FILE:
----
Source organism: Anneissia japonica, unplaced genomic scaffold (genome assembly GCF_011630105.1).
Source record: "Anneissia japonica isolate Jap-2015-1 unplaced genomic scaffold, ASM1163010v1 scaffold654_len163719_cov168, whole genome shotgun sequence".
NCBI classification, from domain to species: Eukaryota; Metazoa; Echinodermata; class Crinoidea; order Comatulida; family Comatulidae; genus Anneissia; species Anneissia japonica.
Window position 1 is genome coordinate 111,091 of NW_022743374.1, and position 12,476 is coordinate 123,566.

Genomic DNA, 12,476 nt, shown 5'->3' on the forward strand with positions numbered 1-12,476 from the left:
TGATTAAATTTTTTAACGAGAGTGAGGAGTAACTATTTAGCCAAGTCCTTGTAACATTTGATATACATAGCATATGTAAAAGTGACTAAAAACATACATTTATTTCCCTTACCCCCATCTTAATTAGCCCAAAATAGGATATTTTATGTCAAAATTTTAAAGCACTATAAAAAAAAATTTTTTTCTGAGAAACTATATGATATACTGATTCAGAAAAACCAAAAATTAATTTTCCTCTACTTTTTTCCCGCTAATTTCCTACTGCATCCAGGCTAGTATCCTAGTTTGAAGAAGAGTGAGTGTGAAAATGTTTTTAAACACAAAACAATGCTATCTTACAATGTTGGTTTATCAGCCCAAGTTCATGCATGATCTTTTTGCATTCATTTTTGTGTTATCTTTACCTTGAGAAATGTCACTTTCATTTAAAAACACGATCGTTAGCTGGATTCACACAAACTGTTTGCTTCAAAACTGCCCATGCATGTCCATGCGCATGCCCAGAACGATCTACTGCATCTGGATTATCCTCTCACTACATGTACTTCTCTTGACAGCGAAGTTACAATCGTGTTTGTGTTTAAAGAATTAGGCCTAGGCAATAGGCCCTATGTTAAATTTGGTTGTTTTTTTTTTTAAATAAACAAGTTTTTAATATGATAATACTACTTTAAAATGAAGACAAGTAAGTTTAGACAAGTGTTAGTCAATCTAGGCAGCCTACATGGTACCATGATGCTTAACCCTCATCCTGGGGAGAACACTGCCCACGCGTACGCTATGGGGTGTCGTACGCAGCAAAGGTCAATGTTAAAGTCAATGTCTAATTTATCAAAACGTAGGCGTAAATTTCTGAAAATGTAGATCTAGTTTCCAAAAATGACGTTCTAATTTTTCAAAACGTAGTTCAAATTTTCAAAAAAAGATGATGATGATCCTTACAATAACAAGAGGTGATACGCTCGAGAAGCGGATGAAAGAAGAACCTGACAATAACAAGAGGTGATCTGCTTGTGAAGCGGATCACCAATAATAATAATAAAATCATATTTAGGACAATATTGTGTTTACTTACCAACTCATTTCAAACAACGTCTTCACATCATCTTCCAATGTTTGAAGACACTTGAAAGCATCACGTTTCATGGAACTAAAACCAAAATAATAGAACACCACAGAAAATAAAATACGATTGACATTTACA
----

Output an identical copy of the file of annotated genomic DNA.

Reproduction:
Source organism: Anneissia japonica, unplaced genomic scaffold (genome assembly GCF_011630105.1).
Source record: "Anneissia japonica isolate Jap-2015-1 unplaced genomic scaffold, ASM1163010v1 scaffold654_len163719_cov168, whole genome shotgun sequence".
NCBI classification, from domain to species: Eukaryota; Metazoa; Echinodermata; class Crinoidea; order Comatulida; family Comatulidae; genus Anneissia; species Anneissia japonica.
Window position 1 is genome coordinate 111,091 of NW_022743374.1, and position 12,476 is coordinate 123,566.

Genomic DNA, 12,476 nt, shown 5'->3' on the forward strand with positions numbered 1-12,476 from the left:
TGATTAAATTTTTTAACGAGAGTGAGGAGTAACTATTTAGCCAAGTCCTTGTAACATTTGATATACATAGCATATGTAAAAGTGACTAAAAACATACATTTATTTCCCTTACCCCCATCTTAATTAGCCCAAAATAGGATATTTTATGTCAAAATTTTAAAGCACTATAAAAAAAAATTTTTTTCTGAGAAACTATATGATATACTGATTCAGAAAAACCAAAAATTAATTTTCCTCTACTTTTTTCCCGCTAATTTCCTACTGCATCCAGGCTAGTATCCTAGTTTGAAGAAGAGTGAGTGTGAAAATGTTTTTAAACACAAAACAATGCTATCTTACAATGTTGGTTTATCAGCCCAAGTTCATGCATGATCTTTTTGCATTCATTTTTGTGTTATCTTTACCTTGAGAAATGTCACTTTCATTTAAAAACACGATCGTTAGCTGGATTCACACAAACTGTTTGCTTCAAAACTGCCCATGCATGTCCATGCGCATGCCCAGAACGATCTACTGCATCTGGATTATCCTCTCACTACATGTACTTCTCTTGACAGCGAAGTTACAATCGTGTTTGTGTTTAAAGAATTAGGCCTAGGCAATAGGCCCTATGTTAAATTTGGTTGTTTTTTTTTTTAAATAAACAAGTTTTTAATATGATAATACTACTTTAAAATGAAGACAAGTAAGTTTAGACAAGTGTTAGTCAATCTAGGCAGCCTACATGGTACCATGATGCTTAACCCTCATCCTGGGGAGAACACTGCCCACGCGTACGCTATGGGGTGTCGTACGCAGCAAAGGTCAATGTTAAAGTCAATGTCTAATTTATCAAAACGTAGGCGTAAATTTCTGAAAATGTAGATCTAGTTTCCAAAAATGACGTTCTAATTTTTCAAAACGTAGTTCAAATTTTCAAAAAAAGATGATGATGATCCTTACAATAACAAGAGGTGATACGCTCGAGAAGCGGATGAAAGAAGAACCTGACAATAACAAGAGGTGATCTGCTTGTGAAGCGGATCACCAATAATAATAATAAAATCATATTTAGGACAATATTGTGTTTACTTACCAACTCATTTCAAACAACGTCTTCACATCATCTTCCAATGTTTGAAGACACTTGAAAGCATCACGTTTCATGGAACTAAAACCAAAATAATAGAACACCACAGAAAATAAAATACGATTGACATTTACA